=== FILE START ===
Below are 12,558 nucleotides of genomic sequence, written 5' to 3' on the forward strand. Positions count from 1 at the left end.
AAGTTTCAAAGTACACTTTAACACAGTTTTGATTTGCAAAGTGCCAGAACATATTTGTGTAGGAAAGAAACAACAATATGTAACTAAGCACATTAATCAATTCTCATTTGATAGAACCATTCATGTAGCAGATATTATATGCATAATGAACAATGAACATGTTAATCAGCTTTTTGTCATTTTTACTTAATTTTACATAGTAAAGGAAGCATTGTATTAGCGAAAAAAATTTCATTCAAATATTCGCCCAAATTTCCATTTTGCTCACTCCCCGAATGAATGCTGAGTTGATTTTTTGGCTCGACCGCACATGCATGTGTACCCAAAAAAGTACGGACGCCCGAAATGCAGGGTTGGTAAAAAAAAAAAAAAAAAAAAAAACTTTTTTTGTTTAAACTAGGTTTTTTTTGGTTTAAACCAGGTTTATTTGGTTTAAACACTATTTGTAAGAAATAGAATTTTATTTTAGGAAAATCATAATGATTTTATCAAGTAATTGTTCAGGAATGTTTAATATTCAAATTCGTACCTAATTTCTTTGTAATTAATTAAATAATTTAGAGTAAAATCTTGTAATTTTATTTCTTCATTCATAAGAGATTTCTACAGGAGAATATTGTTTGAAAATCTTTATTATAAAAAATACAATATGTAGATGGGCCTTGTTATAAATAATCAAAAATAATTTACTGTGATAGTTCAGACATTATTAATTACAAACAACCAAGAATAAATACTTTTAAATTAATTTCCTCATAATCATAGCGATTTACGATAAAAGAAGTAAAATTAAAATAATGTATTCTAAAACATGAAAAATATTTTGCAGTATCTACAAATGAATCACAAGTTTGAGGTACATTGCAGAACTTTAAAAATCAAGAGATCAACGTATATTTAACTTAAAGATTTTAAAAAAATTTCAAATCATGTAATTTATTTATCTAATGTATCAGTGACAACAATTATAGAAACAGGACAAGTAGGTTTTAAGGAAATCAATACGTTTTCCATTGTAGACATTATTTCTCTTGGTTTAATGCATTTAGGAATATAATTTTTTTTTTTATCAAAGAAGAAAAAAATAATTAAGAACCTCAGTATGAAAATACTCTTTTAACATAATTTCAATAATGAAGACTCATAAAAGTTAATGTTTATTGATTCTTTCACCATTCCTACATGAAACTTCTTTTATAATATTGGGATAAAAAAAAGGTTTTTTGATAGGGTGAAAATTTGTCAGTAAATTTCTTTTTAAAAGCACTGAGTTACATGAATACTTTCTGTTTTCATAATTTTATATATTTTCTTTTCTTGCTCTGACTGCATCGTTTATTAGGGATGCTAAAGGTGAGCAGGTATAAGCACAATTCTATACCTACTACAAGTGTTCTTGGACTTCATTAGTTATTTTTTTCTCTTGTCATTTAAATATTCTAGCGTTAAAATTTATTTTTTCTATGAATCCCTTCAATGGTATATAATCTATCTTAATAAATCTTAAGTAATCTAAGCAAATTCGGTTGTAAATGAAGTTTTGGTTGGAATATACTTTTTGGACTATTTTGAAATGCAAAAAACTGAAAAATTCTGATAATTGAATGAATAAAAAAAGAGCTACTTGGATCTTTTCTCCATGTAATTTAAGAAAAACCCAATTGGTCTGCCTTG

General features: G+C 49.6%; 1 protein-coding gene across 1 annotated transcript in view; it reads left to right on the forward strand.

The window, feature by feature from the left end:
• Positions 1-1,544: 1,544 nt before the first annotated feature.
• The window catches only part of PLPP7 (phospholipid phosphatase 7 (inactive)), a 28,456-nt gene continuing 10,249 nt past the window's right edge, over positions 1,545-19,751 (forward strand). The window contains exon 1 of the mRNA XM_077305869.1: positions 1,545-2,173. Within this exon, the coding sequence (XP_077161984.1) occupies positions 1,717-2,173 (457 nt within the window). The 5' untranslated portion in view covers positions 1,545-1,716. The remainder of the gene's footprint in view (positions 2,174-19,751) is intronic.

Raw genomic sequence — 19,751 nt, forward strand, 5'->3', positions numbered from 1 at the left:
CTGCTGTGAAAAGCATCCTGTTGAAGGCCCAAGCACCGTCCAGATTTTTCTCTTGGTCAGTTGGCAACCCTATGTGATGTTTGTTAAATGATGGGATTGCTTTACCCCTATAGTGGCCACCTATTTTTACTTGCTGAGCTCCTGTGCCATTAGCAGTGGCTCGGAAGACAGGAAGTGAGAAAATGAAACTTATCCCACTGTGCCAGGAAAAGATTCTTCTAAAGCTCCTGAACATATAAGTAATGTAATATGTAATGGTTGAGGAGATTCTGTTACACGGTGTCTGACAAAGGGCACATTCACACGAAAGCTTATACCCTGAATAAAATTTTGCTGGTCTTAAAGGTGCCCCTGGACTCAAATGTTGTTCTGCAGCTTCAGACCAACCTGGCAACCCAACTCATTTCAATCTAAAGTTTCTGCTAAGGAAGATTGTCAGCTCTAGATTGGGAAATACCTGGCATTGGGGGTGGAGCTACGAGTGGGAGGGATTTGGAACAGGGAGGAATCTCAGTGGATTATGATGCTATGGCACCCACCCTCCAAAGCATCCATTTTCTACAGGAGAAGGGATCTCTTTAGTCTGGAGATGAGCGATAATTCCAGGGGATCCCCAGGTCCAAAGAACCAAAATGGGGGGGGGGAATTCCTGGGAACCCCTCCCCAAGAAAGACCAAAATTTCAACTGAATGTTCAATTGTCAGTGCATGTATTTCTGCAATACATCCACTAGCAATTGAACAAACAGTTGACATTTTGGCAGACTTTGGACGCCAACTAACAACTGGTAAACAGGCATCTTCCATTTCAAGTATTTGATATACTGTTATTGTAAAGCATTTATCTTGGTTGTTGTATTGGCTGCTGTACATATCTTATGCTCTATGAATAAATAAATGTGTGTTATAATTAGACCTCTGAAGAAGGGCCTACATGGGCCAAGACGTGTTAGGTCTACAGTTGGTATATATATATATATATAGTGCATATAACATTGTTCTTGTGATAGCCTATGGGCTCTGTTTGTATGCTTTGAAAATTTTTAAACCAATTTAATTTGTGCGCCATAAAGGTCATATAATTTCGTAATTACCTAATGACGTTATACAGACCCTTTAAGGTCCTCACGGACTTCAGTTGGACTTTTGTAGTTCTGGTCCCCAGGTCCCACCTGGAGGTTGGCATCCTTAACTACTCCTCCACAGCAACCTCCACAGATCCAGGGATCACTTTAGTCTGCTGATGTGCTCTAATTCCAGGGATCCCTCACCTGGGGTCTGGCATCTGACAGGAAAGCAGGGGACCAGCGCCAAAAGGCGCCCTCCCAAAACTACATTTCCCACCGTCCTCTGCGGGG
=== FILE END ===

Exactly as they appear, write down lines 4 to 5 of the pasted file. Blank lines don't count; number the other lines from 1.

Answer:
The window, feature by feature from the left end:
• Positions 1-1,544: 1,544 nt before the first annotated feature.